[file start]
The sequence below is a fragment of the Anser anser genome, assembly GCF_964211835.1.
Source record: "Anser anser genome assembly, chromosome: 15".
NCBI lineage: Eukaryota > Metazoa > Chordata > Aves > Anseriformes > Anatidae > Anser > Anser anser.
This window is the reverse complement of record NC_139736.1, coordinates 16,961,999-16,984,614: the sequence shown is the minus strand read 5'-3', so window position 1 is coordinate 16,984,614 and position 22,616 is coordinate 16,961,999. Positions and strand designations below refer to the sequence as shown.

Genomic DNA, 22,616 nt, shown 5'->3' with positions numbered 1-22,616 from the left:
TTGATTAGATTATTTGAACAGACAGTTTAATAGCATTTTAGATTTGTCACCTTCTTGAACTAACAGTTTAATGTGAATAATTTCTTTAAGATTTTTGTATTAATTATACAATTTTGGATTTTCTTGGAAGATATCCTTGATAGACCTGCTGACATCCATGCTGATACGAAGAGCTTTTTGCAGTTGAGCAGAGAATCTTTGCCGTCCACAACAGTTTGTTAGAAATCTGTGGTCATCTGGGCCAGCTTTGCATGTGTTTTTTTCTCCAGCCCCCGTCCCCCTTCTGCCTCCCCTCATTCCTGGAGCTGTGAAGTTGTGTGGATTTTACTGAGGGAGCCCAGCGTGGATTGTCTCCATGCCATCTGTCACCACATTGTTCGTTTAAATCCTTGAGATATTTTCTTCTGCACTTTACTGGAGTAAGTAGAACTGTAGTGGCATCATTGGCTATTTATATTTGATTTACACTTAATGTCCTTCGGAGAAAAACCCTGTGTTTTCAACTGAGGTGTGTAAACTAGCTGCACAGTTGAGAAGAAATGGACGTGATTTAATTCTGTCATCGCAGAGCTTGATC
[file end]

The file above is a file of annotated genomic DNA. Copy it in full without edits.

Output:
The sequence below is a fragment of the Anser anser genome, assembly GCF_964211835.1.
Source record: "Anser anser genome assembly, chromosome: 15".
NCBI lineage: Eukaryota > Metazoa > Chordata > Aves > Anseriformes > Anatidae > Anser > Anser anser.
This window is the reverse complement of record NC_139736.1, coordinates 16,961,999-16,984,614: the sequence shown is the minus strand read 5'-3', so window position 1 is coordinate 16,984,614 and position 22,616 is coordinate 16,961,999. Positions and strand designations below refer to the sequence as shown.

Genomic DNA, 22,616 nt, shown 5'->3' with positions numbered 1-22,616 from the left:
TTGATTAGATTATTTGAACAGACAGTTTAATAGCATTTTAGATTTGTCACCTTCTTGAACTAACAGTTTAATGTGAATAATTTCTTTAAGATTTTTGTATTAATTATACAATTTTGGATTTTCTTGGAAGATATCCTTGATAGACCTGCTGACATCCATGCTGATACGAAGAGCTTTTTGCAGTTGAGCAGAGAATCTTTGCCGTCCACAACAGTTTGTTAGAAATCTGTGGTCATCTGGGCCAGCTTTGCATGTGTTTTTTTCTCCAGCCCCCGTCCCCCTTCTGCCTCCCCTCATTCCTGGAGCTGTGAAGTTGTGTGGATTTTACTGAGGGAGCCCAGCGTGGATTGTCTCCATGCCATCTGTCACCACATTGTTCGTTTAAATCCTTGAGATATTTTCTTCTGCACTTTACTGGAGTAAGTAGAACTGTAGTGGCATCATTGGCTATTTATATTTGATTTACACTTAATGTCCTTCGGAGAAAAACCCTGTGTTTTCAACTGAGGTGTGTAAACTAGCTGCACAGTTGAGAAGAAATGGACGTGATTTAATTCTGTCATCGCAGAGCTTGATC